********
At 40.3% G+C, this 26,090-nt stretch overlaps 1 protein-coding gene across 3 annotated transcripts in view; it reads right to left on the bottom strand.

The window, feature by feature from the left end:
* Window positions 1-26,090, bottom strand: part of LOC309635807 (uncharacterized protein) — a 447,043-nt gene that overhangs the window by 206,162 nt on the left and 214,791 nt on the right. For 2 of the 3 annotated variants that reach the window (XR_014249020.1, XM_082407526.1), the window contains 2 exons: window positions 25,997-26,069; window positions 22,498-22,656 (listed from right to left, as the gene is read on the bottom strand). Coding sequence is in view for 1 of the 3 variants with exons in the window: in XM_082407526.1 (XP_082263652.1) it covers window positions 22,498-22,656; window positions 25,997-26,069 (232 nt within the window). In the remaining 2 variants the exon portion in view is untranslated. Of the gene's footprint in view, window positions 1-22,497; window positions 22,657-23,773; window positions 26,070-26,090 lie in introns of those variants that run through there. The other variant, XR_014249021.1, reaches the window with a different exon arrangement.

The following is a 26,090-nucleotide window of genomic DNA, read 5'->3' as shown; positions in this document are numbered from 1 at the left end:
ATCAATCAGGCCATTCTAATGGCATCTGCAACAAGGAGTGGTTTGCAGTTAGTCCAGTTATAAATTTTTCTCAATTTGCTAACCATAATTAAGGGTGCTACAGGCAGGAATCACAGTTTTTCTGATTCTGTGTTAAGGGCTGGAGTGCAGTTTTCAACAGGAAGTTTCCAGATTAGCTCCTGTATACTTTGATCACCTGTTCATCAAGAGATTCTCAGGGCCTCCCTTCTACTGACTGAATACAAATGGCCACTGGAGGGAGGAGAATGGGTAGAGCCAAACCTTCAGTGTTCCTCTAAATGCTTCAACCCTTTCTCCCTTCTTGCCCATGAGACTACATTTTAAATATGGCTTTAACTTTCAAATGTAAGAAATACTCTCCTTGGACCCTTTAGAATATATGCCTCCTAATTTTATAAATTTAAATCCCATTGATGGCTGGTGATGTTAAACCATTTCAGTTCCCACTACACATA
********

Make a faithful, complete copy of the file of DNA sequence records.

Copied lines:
At 40.3% G+C, this 26,090-nt stretch overlaps 1 protein-coding gene across 3 annotated transcripts in view; it reads right to left on the bottom strand.

The window, feature by feature from the left end:
* Window positions 1-26,090, bottom strand: part of LOC309635807 (uncharacterized protein) — a 447,043-nt gene that overhangs the window by 206,162 nt on the left and 214,791 nt on the right. For 2 of the 3 annotated variants that reach the window (XR_014249020.1, XM_082407526.1), the window contains 2 exons: window positions 25,997-26,069; window positions 22,498-22,656 (listed from right to left, as the gene is read on the bottom strand). Coding sequence is in view for 1 of the 3 variants with exons in the window: in XM_082407526.1 (XP_082263652.1) it covers window positions 22,498-22,656; window positions 25,997-26,069 (232 nt within the window). In the remaining 2 variants the exon portion in view is untranslated. Of the gene's footprint in view, window positions 1-22,497; window positions 22,657-23,773; window positions 26,070-26,090 lie in introns of those variants that run through there. The other variant, XR_014249021.1, reaches the window with a different exon arrangement.

The following is a 26,090-nucleotide window of genomic DNA, read 5'->3' as shown; positions in this document are numbered from 1 at the left end:
ATCAATCAGGCCATTCTAATGGCATCTGCAACAAGGAGTGGTTTGCAGTTAGTCCAGTTATAAATTTTTCTCAATTTGCTAACCATAATTAAGGGTGCTACAGGCAGGAATCACAGTTTTTCTGATTCTGTGTTAAGGGCTGGAGTGCAGTTTTCAACAGGAAGTTTCCAGATTAGCTCCTGTATACTTTGATCACCTGTTCATCAAGAGATTCTCAGGGCCTCCCTTCTACTGACTGAATACAAATGGCCACTGGAGGGAGGAGAATGGGTAGAGCCAAACCTTCAGTGTTCCTCTAAATGCTTCAACCCTTTCTCCCTTCTTGCCCATGAGACTACATTTTAAATATGGCTTTAACTTTCAAATGTAAGAAATACTCTCCTTGGACCCTTTAGAATATATGCCTCCTAATTTTATAAATTTAAATCCCATTGATGGCTGGTGATGTTAAACCATTTCAGTTCCCACTACACATA